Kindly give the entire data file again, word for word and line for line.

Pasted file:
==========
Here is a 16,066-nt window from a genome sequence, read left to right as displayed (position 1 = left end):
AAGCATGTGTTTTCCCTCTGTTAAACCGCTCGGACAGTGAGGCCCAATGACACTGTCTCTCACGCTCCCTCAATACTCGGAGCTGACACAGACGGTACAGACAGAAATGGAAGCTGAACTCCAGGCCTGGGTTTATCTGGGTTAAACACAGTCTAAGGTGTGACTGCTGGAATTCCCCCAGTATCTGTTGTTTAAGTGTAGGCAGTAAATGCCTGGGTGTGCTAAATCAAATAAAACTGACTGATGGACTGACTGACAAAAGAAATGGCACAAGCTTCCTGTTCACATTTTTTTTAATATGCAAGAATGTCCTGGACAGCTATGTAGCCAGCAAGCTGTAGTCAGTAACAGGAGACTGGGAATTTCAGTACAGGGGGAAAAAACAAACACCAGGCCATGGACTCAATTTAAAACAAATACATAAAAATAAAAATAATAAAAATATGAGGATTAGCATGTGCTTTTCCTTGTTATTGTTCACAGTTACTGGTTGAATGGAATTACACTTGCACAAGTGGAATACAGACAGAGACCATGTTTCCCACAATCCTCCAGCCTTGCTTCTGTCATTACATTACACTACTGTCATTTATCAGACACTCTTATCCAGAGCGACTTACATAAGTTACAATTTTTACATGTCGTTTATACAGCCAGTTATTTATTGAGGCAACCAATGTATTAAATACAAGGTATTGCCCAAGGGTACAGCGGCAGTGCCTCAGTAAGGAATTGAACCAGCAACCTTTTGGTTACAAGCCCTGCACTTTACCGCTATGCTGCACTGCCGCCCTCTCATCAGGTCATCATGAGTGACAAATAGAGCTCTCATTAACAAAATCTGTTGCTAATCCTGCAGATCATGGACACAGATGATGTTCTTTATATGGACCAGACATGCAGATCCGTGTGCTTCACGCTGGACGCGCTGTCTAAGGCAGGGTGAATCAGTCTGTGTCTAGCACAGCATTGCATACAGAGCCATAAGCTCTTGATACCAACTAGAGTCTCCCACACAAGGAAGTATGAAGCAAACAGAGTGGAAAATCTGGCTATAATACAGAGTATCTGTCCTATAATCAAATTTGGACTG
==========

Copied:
Here is a 16,066-nt window from a genome sequence, read left to right as displayed (position 1 = left end):
AAGCATGTGTTTTCCCTCTGTTAAACCGCTCGGACAGTGAGGCCCAATGACACTGTCTCTCACGCTCCCTCAATACTCGGAGCTGACACAGACGGTACAGACAGAAATGGAAGCTGAACTCCAGGCCTGGGTTTATCTGGGTTAAACACAGTCTAAGGTGTGACTGCTGGAATTCCCCCAGTATCTGTTGTTTAAGTGTAGGCAGTAAATGCCTGGGTGTGCTAAATCAAATAAAACTGACTGATGGACTGACTGACAAAAGAAATGGCACAAGCTTCCTGTTCACATTTTTTTTAATATGCAAGAATGTCCTGGACAGCTATGTAGCCAGCAAGCTGTAGTCAGTAACAGGAGACTGGGAATTTCAGTACAGGGGGAAAAAACAAACACCAGGCCATGGACTCAATTTAAAACAAATACATAAAAATAAAAATAATAAAAATATGAGGATTAGCATGTGCTTTTCCTTGTTATTGTTCACAGTTACTGGTTGAATGGAATTACACTTGCACAAGTGGAATACAGACAGAGACCATGTTTCCCACAATCCTCCAGCCTTGCTTCTGTCATTACATTACACTACTGTCATTTATCAGACACTCTTATCCAGAGCGACTTACATAAGTTACAATTTTTACATGTCGTTTATACAGCCAGTTATTTATTGAGGCAACCAATGTATTAAATACAAGGTATTGCCCAAGGGTACAGCGGCAGTGCCTCAGTAAGGAATTGAACCAGCAACCTTTTGGTTACAAGCCCTGCACTTTACCGCTATGCTGCACTGCCGCCCTCTCATCAGGTCATCATGAGTGACAAATAGAGCTCTCATTAACAAAATCTGTTGCTAATCCTGCAGATCATGGACACAGATGATGTTCTTTATATGGACCAGACATGCAGATCCGTGTGCTTCACGCTGGACGCGCTGTCTAAGGCAGGGTGAATCAGTCTGTGTCTAGCACAGCATTGCATACAGAGCCATAAGCTCTTGATACCAACTAGAGTCTCCCACACAAGGAAGTATGAAGCAAACAGAGTGGAAAATCTGGCTATAATACAGAGTATCTGTCCTATAATCAAATTTGGACTG